In general sexual reproduction in fungi includes three steps 1. Fusion of two protoplasts (plasmogamy) 2. Fusion of nuclei (karyogamy) and 3. Production of haploid spores through meiosis. Methods of reproduction in fungi is given in Figure 1.20.

Methods of Reproduction in Fungi


Asexual Reproduction


1. Zoospores: They are flagellate structures produced in zoosporangia (Example: Chytrids)

2.      Conidia: The spores produced on condiophores (Example: Aspergillus)

3.   Oidia/Thallospores/Arthrospores: The hypha divide and develop in to spores called oidia (Example: Erysiphe).

4.      Fission: The vegetative cell divide into 2 daughter cells. (Example: Schizosaccharomyces-yeast).

5.        Budding: A small outgrowth is developed on parent cell, which gets detached and become independent. (Example: Saccharomyces-yeast)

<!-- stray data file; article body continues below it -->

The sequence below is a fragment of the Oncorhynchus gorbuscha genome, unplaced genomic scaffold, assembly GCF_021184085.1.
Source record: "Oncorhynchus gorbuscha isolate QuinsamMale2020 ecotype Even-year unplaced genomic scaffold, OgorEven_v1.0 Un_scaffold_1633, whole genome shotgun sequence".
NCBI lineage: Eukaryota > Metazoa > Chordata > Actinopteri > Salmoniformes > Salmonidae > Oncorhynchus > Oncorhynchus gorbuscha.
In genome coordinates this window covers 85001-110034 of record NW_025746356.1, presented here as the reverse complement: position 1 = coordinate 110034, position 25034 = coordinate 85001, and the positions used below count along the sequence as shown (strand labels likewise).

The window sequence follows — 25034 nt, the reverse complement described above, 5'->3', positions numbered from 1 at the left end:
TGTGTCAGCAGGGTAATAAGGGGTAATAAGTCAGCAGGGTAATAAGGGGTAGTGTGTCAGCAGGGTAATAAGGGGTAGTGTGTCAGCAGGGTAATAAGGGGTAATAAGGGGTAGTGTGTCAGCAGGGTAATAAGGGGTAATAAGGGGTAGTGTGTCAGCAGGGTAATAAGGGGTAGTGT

6.   Chlamydospore: Thick walled resting spores are called chlamydospores (Example: Fusarium).


Sexual Reproduction


1.Planogametic copulation: Fusion of motile gamete is called planogametic copulation. a. Isogamy – Fusion of morphologically and physiologicall similar gametes. (Example: Synchytrium). b. Anisogamy – Fusion of morphologically or physiologically dissimilar gametes (Example: Allomyces). c. Oogamy – Fusion of both morphologi-cally and physiologically dissimilar gam-etes. (Example: Monoblepharis)


2.        Gametangial contact: During sexual reproduction a contact is established between antheridium and Oogonium (Example: Albugo)

3. Gametangial copulation: Fusion of gametangia to form zygospore (Example: Mucor, Rhizopus).